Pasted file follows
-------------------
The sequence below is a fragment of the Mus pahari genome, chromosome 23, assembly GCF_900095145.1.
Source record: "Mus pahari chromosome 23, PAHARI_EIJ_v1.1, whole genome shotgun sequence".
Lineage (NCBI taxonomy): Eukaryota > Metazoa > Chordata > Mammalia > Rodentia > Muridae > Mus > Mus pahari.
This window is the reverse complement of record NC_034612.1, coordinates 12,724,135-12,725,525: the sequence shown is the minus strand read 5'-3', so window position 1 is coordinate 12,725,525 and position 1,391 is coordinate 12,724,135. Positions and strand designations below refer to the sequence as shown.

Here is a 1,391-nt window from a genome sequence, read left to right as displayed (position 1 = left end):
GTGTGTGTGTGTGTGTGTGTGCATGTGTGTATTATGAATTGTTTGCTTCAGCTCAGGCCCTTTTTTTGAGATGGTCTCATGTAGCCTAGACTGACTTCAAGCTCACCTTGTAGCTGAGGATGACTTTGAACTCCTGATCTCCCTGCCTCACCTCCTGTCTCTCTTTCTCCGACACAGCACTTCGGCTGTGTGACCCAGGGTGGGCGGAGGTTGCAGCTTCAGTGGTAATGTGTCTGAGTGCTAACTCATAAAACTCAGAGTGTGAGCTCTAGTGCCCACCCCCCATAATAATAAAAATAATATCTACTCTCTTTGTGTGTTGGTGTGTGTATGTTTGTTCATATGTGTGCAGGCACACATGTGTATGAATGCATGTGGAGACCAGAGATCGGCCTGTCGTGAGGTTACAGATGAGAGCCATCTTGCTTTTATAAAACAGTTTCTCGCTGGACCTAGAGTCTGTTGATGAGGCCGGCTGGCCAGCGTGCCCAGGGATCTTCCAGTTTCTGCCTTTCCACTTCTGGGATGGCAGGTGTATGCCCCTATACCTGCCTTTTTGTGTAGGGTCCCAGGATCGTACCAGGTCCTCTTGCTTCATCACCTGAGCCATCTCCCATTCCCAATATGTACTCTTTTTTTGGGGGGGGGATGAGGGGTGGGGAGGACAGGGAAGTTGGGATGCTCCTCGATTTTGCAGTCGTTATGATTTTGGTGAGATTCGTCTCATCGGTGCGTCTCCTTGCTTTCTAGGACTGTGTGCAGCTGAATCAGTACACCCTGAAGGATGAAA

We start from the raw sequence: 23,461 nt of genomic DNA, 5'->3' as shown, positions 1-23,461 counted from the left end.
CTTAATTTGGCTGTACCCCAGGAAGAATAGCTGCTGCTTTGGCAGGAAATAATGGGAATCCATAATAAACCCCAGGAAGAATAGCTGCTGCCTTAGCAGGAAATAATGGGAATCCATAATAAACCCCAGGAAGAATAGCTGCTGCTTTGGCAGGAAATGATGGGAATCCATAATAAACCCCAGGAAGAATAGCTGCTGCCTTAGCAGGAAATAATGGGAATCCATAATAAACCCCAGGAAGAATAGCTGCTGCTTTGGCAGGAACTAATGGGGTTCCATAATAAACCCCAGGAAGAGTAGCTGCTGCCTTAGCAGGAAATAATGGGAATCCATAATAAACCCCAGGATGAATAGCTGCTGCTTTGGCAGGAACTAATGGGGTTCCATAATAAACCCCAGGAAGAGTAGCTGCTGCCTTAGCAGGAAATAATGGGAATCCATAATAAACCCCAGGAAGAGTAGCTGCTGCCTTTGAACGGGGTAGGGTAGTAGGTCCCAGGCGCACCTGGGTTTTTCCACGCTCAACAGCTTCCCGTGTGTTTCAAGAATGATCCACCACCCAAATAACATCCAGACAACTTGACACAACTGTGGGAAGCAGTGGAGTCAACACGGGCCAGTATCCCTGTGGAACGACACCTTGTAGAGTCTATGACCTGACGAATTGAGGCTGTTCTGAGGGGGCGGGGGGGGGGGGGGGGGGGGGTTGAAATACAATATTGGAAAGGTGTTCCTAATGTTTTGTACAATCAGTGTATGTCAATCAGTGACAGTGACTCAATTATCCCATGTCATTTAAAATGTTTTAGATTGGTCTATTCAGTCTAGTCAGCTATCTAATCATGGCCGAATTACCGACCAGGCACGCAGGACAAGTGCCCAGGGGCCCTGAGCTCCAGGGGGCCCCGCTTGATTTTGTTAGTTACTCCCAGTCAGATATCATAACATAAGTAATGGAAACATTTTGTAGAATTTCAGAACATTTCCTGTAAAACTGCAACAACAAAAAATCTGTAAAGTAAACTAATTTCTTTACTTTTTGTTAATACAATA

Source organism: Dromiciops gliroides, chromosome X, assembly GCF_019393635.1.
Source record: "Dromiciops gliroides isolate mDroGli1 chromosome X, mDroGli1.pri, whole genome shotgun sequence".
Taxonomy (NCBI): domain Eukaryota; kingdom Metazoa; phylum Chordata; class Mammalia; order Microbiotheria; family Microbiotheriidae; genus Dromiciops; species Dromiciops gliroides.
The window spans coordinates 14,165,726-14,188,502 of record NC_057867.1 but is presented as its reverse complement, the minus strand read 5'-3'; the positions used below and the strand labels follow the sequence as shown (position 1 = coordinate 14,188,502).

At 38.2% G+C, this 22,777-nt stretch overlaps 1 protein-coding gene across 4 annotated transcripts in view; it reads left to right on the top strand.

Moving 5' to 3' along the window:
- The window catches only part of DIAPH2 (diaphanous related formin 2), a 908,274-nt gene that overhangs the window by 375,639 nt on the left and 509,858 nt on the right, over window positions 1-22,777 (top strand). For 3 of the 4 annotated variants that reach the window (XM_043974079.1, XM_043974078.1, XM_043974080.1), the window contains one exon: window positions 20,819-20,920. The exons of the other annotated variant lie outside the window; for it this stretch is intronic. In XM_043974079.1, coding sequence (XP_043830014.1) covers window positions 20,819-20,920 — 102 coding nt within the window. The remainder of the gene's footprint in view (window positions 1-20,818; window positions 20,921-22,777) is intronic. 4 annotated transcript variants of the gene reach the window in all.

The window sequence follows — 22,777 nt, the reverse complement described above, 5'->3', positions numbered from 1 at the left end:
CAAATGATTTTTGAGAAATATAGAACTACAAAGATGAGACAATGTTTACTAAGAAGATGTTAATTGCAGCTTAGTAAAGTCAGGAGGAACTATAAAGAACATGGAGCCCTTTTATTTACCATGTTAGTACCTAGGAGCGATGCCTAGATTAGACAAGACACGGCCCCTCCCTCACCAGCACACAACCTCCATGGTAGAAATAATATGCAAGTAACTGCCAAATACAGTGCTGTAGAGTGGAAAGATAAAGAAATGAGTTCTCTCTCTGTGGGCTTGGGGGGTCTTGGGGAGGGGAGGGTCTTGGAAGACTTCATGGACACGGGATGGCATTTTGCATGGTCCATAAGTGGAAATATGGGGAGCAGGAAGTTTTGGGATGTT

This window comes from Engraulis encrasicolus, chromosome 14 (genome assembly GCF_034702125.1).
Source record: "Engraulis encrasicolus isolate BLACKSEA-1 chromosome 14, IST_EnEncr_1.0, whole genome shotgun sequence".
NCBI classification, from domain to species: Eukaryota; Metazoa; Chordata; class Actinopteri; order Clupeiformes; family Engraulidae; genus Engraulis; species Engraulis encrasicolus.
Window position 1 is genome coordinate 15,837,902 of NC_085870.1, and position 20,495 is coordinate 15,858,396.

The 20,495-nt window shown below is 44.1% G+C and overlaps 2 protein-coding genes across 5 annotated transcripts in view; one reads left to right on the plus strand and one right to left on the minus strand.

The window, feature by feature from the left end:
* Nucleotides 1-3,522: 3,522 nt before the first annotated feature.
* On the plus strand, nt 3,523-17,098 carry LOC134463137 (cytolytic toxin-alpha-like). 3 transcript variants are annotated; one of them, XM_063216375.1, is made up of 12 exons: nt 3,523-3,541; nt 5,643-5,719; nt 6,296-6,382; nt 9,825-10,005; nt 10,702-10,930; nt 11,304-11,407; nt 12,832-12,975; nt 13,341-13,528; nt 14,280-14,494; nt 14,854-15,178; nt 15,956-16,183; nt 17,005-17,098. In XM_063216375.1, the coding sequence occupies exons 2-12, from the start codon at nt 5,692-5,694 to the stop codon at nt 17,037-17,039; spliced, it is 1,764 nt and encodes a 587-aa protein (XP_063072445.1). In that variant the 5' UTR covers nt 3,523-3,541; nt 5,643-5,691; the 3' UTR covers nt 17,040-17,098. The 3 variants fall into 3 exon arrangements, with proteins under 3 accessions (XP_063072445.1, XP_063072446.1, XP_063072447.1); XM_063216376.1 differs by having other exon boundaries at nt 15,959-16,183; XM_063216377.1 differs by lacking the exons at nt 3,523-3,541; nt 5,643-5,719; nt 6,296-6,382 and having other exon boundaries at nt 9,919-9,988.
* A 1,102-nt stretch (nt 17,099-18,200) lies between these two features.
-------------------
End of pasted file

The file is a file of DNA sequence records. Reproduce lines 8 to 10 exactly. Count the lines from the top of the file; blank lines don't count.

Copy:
CTTAATTTGGCTGTACCCCAGGAAGAATAGCTGCTGCTTTGGCAGGAAATAATGGGAATCCATAATAAACCCCAGGAAGAATAGCTGCTGCCTTAGCAGGAAATAATGGGAATCCATAATAAACCCCAGGAAGAATAGCTGCTGCTTTGGCAGGAAATGATGGGAATCCATAATAAACCCCAGGAAGAATAGCTGCTGCCTTAGCAGGAAATAATGGGAATCCATAATAAACCCCAGGAAGAATAGCTGCTGCTTTGGCAGGAACTAATGGGGTTCCATAATAAACCCCAGGAAGAGTAGCTGCTGCCTTAGCAGGAAATAATGGGAATCCATAATAAACCCCAGGATGAATAGCTGCTGCTTTGGCAGGAACTAATGGGGTTCCATAATAAACCCCAGGAAGAGTAGCTGCTGCCTTAGCAGGAAATAATGGGAATCCATAATAAACCCCAGGAAGAGTAGCTGCTGCCTTTGAACGGGGTAGGGTAGTAGGTCCCAGGCGCACCTGGGTTTTTCCACGCTCAACAGCTTCCCGTGTGTTTCAAGAATGATCCACCACCCAAATAACATCCAGACAACTTGACACAACTGTGGGAAGCAGTGGAGTCAACACGGGCCAGTATCCCTGTGGAACGACACCTTGTAGAGTCTATGACCTGACGAATTGAGGCTGTTCTGAGGGGGCGGGGGGGGGGGGGGGGGGGGGTTGAAATACAATATTGGAAAGGTGTTCCTAATGTTTTGTACAATCAGTGTATGTCAATCAGTGACAGTGACTCAATTATCCCATGTCATTTAAAATGTTTTAGATTGGTCTATTCAGTCTAGTCAGCTATCTAATCATGGCCGAATTACCGACCAGGCACGCAGGACAAGTGCCCAGGGGCCCTGAGCTCCAGGGGGCCCCGCTTGATTTTGTTAGTTACTCCCAGTCAGATATCATAACATAAGTAATGGAAACATTTTGTAGAATTTCAGAACATTTCCTGTAAAACTGCAACAACAAAAAATCTGTAAAGTAAACTAATTTCTTTACTTTTTGTTAATACAATA

Source organism: Dromiciops gliroides, chromosome X, assembly GCF_019393635.1.
Source record: "Dromiciops gliroides isolate mDroGli1 chromosome X, mDroGli1.pri, whole genome shotgun sequence".